By Jackson Sepko
The Commodores’ athletic director, soccer coach and bowling coach heaped praise on Oxford and Lafayette County businesses whose donations helped the school purchase rings for its state championship teams in girls’ soccer and boys’ bowling.
“This town is amazing,” said Lafayette head girls’ soccer coach Melinda Scruggs. “The community will rally around teams and even clubs and different groups and organizations. People stepped up to help and recognize the hard work these girls put in.”
Members of Scruggs’ state-title team will now be outfitted with rings commemorating their 24-2 season. The Commodores’ girls’ soccer squad recorded shutouts in 15 games and allowed just one goal in eight separate contests.
“The defense is really tough. The goalie, Caitlyn (Rhea), leading the way, and her three defenders who are right in front of her just do a great job communicating what’s happening back there,” said Commodores athletic director Greg Lewis.
The ‘Dores also lit up the scoreboard, averaging five goals a game and scoring 130 total goals, led by 18- and 13-goal outbursts in their two games against West Point.
Lewis praised the high-scoring offense of the young Commodores.
“Playing older girls, they’re going to knock you off the ball a little bit,” he said. “The way that they pass the ball and what they do up front with each other, it just looks like they know what’s happening each time.”
The togetherness Lewis praised is the product of the family atmosphere Scruggs fosters on her team.
“They bought into the fact of everybody playing together as a team instead of individually,” Scruggs said. “They were willing to play for each other no matter what.”
Scruggs stated that the team’s willingness to play for each other translated to the practice field, where the ‘Dores put in extensive work.
“You can’t take a day off,” Scruggs said, “because when you take a day off, someone is getting better than you are.”
With the team fully bought into the idea of playing for each other –– or playing as a family, as Scruggs describes it –– and with that family mindset translating into hard work in practice, Scruggs said: “the rest of it just kind of fell together.”
Scruggs’ soccer squad was not the only team at Lafayette to win a state title recently, as the school’s boys’ bowling team also claimed a state championship last Friday, the Commodores’ second title in a week.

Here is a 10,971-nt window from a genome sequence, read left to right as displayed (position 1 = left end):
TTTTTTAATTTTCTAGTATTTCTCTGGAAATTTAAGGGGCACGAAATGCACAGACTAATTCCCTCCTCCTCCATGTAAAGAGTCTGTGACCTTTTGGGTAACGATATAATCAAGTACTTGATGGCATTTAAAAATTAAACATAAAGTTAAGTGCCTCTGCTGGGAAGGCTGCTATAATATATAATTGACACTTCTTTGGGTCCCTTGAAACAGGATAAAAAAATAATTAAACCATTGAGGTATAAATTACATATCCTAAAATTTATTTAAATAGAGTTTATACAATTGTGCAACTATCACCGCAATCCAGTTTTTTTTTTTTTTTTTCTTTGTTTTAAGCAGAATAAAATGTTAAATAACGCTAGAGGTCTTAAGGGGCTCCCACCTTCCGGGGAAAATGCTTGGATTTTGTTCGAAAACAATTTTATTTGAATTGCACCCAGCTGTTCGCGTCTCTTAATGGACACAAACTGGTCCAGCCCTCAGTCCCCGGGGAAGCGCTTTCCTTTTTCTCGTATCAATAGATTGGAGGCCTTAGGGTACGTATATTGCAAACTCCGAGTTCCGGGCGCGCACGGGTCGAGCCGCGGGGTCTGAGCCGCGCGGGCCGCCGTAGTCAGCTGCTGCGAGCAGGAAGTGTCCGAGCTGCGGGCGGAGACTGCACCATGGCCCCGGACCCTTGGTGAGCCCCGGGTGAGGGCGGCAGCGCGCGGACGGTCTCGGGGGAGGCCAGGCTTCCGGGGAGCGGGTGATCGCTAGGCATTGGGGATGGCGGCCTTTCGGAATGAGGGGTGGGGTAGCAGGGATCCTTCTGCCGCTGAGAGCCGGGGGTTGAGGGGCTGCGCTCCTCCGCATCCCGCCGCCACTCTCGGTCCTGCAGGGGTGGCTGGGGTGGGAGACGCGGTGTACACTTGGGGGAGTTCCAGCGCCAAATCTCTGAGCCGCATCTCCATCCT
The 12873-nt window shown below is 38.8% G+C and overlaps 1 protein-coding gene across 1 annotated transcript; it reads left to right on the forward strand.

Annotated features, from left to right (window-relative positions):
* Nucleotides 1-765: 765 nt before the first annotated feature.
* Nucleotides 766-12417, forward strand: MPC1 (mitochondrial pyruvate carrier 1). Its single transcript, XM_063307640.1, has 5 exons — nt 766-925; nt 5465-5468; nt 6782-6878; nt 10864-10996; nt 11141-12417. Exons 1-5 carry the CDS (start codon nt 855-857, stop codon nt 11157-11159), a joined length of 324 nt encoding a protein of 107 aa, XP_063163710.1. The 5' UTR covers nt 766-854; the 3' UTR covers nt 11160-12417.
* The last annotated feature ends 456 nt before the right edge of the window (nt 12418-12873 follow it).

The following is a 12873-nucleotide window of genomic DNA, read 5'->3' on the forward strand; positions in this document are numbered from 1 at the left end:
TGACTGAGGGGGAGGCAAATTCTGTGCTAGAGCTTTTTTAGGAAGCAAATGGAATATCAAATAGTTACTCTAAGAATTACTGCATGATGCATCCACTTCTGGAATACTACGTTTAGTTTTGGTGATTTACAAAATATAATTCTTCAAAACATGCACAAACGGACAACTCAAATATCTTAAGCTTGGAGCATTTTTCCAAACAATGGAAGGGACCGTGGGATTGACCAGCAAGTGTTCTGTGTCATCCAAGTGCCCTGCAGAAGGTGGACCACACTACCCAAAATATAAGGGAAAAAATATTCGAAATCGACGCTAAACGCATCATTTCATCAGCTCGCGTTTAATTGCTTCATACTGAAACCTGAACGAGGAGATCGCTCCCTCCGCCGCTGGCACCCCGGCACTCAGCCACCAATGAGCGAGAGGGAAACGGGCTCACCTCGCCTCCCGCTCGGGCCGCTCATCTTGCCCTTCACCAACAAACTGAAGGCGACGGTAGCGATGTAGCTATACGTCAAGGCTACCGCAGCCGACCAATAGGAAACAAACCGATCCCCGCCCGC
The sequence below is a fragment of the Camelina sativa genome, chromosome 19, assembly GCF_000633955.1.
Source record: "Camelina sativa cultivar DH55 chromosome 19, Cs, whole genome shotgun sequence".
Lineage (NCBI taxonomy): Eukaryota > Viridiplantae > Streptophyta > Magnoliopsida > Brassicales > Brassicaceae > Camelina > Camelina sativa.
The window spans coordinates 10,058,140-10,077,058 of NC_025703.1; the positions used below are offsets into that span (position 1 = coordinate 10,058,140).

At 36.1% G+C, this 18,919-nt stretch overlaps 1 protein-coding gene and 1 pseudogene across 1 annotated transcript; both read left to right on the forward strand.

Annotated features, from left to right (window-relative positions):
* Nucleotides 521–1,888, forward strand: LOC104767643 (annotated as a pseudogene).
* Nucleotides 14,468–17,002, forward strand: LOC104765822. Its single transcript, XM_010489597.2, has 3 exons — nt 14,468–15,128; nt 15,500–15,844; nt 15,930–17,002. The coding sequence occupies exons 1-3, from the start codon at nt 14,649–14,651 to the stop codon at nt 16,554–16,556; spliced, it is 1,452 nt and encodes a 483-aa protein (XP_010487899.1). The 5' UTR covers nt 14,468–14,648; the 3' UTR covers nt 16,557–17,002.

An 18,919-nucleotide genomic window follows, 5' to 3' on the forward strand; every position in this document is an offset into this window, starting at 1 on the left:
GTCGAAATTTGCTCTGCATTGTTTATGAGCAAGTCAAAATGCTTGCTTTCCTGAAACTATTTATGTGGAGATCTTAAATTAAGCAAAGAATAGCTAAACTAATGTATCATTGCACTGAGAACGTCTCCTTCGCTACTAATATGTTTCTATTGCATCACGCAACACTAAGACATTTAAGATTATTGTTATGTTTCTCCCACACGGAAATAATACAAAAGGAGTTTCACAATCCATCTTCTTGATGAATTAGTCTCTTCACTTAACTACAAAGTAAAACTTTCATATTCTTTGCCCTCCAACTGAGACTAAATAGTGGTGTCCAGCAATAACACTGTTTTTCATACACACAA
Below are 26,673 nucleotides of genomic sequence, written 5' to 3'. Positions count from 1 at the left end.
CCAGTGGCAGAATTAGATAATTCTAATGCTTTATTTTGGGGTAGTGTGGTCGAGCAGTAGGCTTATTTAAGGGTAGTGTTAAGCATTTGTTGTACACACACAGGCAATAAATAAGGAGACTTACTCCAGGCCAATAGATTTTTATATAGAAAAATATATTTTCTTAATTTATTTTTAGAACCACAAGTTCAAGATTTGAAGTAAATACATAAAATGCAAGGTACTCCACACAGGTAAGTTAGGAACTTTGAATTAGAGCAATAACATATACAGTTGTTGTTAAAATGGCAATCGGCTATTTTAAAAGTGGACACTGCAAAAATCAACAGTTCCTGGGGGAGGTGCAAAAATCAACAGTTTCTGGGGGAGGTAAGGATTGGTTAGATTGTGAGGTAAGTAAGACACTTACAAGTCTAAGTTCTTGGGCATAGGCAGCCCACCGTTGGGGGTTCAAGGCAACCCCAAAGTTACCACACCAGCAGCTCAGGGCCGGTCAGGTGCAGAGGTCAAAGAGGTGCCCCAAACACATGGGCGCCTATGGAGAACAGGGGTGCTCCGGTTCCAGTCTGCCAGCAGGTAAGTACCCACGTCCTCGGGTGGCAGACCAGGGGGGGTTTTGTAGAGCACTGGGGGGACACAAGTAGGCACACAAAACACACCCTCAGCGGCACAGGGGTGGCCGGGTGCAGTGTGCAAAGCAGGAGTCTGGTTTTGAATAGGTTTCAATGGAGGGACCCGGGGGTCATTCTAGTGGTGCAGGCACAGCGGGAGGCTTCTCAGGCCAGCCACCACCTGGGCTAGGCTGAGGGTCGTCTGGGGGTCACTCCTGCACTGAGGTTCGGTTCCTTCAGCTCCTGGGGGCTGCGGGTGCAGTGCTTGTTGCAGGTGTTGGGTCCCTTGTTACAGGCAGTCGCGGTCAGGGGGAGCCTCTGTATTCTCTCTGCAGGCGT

The Commodores only lost two matches all year, both to a school in a higher division, en route to claiming the 5A state title.
“I have a great group of guys who really devote themselves to the game,” said head bowling coach Kelle Sumrall.
The ‘Dores see contributions students from eighth grade through 12th grade, and according to Sumrall, “They work well together, and it just shows.”
The outstanding accomplishments of these two teams are not limited to the field or the bowling alley, however. These students are succeeding in the classroom and in the community.
Lewis stated that two of the four seniors on the Commodores’ girls’ soccer team are among the top 15 graduates in terms of GPA and that the team regularly averages at least a 3.0 GPA.
“I’m honored to be a part of a group of girls who want to strive at everything –– in all aspects of their life,” she said.
She said she frequently tells members of her team, “You’re a student-athlete –– a student first and then an athlete.”
Lewis said the fundraising efforts for both teams’ rings are nearly complete. The girls’ soccer team has a GoFundMe page set up for donations.
Lewis credits 44th-year Lafayette athletic administrator, middle school athletic director Jimmy Murphy, as the orchestrator of the school’s athletic fundraising efforts.
“As soon as Coach Murphy goes to see them, they’re always willing to give that money for those rings. We’re just so appreciative of them. We couldn’t do it without them for sure,” Lewis said of Murphy’s fundraising and the community’s response to it.
The student-athletes and coaches said they are certainly quite grateful for the local support.
“To see that (support) is just so inspiring and (helps) to encourage our kids to continue striving to be better in everything they do,” Sumrall said.